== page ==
79 Paper Mill

A project is a voyage for understanding a problem well enough to be able to come up with a solution that fits a given set of constraints. During the voyage, various aspects of the growing understanding need to be communicated to a diverse set of stakeholders. And this understanding is usually communicated using a mixture of paper and electronic documents. The questions you need to ask in designing this communication are: What content are you trying to communicate? and, What are the most effective media for communicating it? Failure to address these difficult questions means that people end up with too much, too little, or the wrong information for them to be able to provide necessary feedback.

Do statements like these sound familiar?

  • “We have to produce the feasibility report by the end of the week.”
  • “The functional spec has to be ready by next Tuesday.”
  • “We have to distribute formal minutes of this meeting to all the stakeholders.”

If you reply to these statements by asking why, the answer might be, “Because we have to produce this document at this phase of our project.” If you keep probing, and ask,“Precisely what is in the document?

What is it for? Who uses it to make which decisions?” then you discover that people do not know why. They are producing the document because it is the next thing to do.

If you recognize this behavior on your project, you may be working in a paper mill.

In a paper mill, every activity is marked by the production of a document, and progress is measured by how many of the documents have been produced—not by what the documents contain. The paper mill principle says: Just in case anyone needs anything, let’s give everybody everything.

Another sign of a paper mill is that the contents of the various documents do not have any formal connection to each other. For example, a process in one document might have a very or slightly different name in another document. So, while people suspect it is the same thing, there is no formal traceability and lots of room for assumptions and confusion. Another indicator of this pattern is that people become obsessed with having documents in their possession. If you produce something—anything—people ask, “Can I have a copy of that?” Everyone wants a copy of everything.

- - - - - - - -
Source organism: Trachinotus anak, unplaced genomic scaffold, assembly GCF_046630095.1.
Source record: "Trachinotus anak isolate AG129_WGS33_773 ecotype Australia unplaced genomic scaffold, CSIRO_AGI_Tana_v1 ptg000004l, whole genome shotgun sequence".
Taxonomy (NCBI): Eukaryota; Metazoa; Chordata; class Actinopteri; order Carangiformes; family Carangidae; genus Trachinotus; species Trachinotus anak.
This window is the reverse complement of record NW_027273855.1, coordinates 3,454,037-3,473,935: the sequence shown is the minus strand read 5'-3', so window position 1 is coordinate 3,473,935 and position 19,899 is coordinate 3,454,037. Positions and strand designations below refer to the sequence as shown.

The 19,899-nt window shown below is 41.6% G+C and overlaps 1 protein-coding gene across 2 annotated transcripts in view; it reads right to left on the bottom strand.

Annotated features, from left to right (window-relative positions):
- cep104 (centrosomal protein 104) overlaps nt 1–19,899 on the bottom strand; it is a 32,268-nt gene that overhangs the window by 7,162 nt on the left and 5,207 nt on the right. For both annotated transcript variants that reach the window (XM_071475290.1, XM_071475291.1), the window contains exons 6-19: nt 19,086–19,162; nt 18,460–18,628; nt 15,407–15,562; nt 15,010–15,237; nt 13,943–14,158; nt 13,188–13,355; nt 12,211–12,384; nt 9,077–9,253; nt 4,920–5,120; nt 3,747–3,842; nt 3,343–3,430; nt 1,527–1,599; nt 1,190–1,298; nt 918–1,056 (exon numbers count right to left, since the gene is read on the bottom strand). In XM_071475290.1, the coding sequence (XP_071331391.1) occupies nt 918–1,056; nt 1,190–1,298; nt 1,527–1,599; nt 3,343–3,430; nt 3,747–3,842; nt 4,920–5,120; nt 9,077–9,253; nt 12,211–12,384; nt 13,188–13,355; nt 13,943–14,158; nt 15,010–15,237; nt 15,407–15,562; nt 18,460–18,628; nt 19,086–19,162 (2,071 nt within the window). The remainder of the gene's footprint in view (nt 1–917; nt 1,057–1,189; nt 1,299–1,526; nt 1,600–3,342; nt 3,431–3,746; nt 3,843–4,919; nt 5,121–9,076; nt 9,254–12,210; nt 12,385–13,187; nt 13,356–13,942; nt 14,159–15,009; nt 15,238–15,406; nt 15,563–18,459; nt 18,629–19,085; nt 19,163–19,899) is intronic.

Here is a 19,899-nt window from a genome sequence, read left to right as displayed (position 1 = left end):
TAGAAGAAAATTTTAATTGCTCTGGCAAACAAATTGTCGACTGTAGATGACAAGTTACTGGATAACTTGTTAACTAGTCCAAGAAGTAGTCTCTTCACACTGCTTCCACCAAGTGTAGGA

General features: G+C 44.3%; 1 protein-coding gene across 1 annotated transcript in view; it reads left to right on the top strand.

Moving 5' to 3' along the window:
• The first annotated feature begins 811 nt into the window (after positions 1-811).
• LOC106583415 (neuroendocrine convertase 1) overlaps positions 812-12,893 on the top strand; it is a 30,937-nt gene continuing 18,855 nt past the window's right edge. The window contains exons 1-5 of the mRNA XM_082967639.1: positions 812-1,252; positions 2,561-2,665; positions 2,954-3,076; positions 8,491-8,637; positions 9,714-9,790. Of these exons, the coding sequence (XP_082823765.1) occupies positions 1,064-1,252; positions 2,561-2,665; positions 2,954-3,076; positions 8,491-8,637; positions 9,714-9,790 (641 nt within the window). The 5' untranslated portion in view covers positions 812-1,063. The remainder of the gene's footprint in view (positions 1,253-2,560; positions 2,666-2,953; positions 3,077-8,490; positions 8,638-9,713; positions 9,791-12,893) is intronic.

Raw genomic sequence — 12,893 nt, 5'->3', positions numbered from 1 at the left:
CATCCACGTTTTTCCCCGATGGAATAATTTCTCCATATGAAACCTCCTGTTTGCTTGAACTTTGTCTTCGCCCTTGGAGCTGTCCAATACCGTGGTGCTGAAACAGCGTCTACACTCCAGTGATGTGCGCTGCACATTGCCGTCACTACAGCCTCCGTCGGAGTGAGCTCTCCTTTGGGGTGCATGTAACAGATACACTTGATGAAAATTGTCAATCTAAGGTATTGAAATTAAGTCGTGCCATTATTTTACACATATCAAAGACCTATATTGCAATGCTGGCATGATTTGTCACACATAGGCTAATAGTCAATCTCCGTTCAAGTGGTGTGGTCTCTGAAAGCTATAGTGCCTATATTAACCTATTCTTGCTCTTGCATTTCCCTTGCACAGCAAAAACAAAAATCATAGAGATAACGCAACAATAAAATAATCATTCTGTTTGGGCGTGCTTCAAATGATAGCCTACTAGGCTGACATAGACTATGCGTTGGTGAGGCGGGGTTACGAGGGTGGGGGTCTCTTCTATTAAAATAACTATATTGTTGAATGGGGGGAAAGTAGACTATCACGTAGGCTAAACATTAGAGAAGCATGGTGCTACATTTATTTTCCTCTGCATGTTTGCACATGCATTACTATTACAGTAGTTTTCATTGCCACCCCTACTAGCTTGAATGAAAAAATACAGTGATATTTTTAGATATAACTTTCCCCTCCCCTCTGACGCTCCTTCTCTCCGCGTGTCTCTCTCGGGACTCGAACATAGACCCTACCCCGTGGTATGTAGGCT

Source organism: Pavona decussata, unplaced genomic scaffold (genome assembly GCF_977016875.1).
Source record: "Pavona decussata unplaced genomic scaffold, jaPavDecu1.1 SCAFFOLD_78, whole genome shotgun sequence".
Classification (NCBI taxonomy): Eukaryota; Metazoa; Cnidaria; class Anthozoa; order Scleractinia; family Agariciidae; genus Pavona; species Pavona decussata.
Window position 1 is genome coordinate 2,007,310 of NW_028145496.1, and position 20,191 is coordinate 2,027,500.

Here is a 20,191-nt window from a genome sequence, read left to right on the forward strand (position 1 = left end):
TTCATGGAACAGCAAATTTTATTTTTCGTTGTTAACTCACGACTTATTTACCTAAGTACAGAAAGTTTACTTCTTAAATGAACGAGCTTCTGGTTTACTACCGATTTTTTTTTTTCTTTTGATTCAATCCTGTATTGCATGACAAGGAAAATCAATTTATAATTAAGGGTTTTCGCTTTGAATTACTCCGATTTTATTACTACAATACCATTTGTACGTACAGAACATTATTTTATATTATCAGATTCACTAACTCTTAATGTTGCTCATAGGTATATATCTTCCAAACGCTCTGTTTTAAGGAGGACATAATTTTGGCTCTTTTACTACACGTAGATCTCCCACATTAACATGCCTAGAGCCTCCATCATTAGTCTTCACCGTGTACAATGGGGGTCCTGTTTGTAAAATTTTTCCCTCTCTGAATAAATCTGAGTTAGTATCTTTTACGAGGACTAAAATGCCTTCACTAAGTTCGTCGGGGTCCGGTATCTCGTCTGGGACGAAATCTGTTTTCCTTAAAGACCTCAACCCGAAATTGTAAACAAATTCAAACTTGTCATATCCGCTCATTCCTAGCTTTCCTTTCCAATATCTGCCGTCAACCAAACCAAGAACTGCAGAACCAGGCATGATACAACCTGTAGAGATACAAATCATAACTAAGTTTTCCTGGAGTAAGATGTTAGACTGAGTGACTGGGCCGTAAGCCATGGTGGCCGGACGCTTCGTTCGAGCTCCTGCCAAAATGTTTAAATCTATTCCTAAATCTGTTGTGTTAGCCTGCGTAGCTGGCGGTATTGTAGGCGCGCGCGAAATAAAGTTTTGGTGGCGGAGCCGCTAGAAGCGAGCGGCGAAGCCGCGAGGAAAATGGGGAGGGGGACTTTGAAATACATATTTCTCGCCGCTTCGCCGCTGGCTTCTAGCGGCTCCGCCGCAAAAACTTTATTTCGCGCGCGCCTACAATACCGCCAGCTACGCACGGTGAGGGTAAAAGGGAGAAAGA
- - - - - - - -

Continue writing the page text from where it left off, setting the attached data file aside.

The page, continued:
Paper mills are detrimental because when people are focused on the weight of documents that have been produced, they stop thinking about something that is much more important: Are we doing useful work that contributes to the goals of the project?

Projects that are not paper mills use objective measures, agreed upon by the team, such as number of inputs and outputs, business processes, use cases, constraints, features, modules of working code, function points, data elements, or anything else appropriate for the project.*

Instead of automatically producing a document, these project teams consider other ways to communicate progress. They use white boards, teleconferences, blogs, and prototypes as communication vehicles. They also discourage the squirreling away of individual documents by keeping project artifacts in a central project library and making them freely available to people who need them.

The point is that every document that is produced should satisfy some well-defined need and should have contents that are traceable to the overall project knowledge.

* For more information on tailoring the process and the documentation to the project’s real needs, see Pattern 12, “System Development Lemming Cycle.”